Gerry was combining for Trapper with his Gleaner. He finished straight cutting the wheat on Saturday night. Gerry was back in the field combining the canola on Sunday with the pickup head. They beat the rain on Monday by a few hours.
I’ll have to let you know that we have the strongest woman in the world living right here in the Southwest Angle. I was talking to my co-worker Claude at the Blue Star the other night and he was giving me a running commentary on the vehicles and equipment Ms Toyota has broken over the years she’s been with Claude’s dad, Gerry Reed. He finished with the statement: “That Ms Toyota could break an anvil!” The statement appeared to be a pretty apt description of the situation. Word is that Gerry is keeping Ms Toyota away from his shop anvil. It’d behoove the rest of you to do likewise.
See you next week!
It’s pretty embarrassing. After being a township clerk, election judge and a party activist before that, to have to admit that I just missed voting in an election is just that, embarrassing.
There are some exonerating circumstances here. I had to work
a 12 hour shift (until 3 am) at the Blue Star the day before and was working on newspaper stuff
after I got up later in the morning. It was still quite a little disconcerting
to realize on my way to work Tuesday afternoon, about the time I passed the
I’m hoping to reverse this trend in November. I’m sure the rest of you made better use of my research on the candidates than I did.
Some old business to cover: a couple of weeks back we went
over to visit the
We went inside and the first people we saw were Pastor Elick
and his wife Julie. After introductions, we found out that they had just
returned from a trip to the west coast on the trike. They’d covered 4600 miles
and experienced temperatures as warm as 114o F in
The pastor delivered a good message on guilt and its effect on a person. Always on the job, he’d encountered a situation on the trip that provided the story for his sermon. It was a nice service and the Little Girls loved singing “Shout to the North and the South”; big emphasis on the “Shout”.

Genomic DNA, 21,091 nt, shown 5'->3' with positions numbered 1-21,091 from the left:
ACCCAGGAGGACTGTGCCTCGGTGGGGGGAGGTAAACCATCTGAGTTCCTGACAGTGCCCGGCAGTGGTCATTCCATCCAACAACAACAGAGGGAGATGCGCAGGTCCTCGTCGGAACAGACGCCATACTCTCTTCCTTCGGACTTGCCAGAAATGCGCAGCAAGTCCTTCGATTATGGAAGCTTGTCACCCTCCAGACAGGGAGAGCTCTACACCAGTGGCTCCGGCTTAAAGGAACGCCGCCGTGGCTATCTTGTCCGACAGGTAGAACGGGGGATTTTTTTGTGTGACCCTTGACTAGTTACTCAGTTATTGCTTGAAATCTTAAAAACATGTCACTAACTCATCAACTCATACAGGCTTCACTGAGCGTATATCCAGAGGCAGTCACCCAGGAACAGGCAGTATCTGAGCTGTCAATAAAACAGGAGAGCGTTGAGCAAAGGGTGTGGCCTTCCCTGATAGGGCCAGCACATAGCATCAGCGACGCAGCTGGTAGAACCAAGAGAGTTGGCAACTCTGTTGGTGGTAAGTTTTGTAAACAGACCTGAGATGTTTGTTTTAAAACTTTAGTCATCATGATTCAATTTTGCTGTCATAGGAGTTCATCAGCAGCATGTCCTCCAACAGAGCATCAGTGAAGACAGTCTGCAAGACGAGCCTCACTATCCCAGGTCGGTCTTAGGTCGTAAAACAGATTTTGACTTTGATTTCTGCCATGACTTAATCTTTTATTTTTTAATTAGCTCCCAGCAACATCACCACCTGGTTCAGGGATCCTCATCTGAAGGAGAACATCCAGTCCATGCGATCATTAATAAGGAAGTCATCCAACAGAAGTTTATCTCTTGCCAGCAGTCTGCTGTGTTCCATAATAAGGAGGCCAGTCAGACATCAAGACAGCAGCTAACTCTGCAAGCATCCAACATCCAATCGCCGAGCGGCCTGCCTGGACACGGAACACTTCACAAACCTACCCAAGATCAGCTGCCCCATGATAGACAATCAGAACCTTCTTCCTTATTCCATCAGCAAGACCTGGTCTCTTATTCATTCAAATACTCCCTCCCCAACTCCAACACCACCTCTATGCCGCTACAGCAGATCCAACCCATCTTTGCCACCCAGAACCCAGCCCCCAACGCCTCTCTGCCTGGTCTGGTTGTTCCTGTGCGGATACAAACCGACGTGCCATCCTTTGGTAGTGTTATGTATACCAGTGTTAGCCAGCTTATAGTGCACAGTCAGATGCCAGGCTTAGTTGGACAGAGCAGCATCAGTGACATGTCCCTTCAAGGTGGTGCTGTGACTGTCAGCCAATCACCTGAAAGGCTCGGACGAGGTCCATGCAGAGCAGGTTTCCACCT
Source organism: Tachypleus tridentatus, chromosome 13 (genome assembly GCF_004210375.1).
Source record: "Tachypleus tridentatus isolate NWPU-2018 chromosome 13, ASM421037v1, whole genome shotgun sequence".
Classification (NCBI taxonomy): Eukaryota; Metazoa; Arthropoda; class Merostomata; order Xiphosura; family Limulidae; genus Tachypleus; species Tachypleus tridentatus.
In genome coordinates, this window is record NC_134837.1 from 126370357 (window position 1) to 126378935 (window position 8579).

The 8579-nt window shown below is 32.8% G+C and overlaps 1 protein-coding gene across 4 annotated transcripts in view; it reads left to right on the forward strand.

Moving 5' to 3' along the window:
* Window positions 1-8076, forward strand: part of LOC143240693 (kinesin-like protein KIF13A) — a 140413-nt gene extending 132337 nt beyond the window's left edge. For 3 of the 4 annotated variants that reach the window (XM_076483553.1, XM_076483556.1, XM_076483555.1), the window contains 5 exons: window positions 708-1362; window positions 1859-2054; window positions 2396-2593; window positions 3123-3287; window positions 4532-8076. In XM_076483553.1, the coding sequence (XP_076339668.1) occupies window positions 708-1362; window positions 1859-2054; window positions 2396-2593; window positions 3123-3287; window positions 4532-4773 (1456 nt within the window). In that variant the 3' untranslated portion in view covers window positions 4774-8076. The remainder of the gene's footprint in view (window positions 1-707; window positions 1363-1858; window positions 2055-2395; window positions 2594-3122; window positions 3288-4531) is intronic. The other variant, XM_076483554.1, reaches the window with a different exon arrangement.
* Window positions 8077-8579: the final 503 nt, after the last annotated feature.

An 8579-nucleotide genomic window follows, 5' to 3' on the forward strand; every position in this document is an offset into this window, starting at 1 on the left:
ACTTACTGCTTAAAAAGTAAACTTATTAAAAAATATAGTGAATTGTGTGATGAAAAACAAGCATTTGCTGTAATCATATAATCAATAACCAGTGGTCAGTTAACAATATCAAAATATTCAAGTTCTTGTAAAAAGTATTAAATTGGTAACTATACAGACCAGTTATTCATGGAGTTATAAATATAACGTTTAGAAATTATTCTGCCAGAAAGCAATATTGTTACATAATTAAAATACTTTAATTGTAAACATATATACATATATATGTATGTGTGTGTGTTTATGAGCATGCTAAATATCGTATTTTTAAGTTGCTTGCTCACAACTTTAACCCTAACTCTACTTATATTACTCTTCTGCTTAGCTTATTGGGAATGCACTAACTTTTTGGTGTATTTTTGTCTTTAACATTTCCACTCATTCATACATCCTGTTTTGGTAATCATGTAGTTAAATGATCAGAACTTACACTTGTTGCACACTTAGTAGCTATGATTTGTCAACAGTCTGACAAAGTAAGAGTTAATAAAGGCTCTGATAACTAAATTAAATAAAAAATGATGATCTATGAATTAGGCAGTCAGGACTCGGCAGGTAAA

Last weekend, I took the Little Girls over to experience Streiff Kid’s Day. What a great event! Thanks to Conway and Mary for putting it on and to the legions of people and businesses who donated and helped out.
The Little Girls were pretty satisfied with their day even though they didn’t win any prizes. They seemed to like the 4-Wheeler course the best. I guess Katelyn took out about half the straw bales on the course. The only thing I can say: “That’s my Girl!”
Dana Klos ended up being a trap thrower for some time at the
This weekend is pretty loaded up on things to do. The
Northland Threshing Bee held near Strathcona on the Wiskow Farm will be in full
swing. Along with all the antique tractors, Clayton Skoien is planning on
having 12 Percherons hitched up and working the field a couple of times during
the weekend. Should be very entertaining.
Those that work at Polaris have the annual picnic on
Saturday at the
See you next week!
We had a good time last weekend. On Saturday, We made it
over to the Polaris picnic at the Pioneer Farm near
Some of my co-workers had set up a couple of 4-wheeler courses, one for the kids and the other for the bigger kids. The action there was continuous. The littler kids used 50’s and 90’s to blitz the straw bale enclosed course. Naturally, one of mine had to displace several of the bales when she missed the exit. That’s my girl!
The bigger kids had their choice of almost any 4-wheeler built by the company to run the short woods course. The Sportsmen models didn’t get ridden much, probably because most of the people had something similar at home. The 2 RZR’s were pretty busy but the one that had a long waiting line was the Ranger Crew. This big bad boy will seat 6, is surprisingly peppy and handles well.
The party lasted until the two kid’s 4-wheelers were given away. Since you needed to be present to win, two non-attendees lost out when their names were drawn. The drawing was held 10 minutes into a rainstorm and the only visible activity thereafter was people running for the shelter of their vehicles and leaving.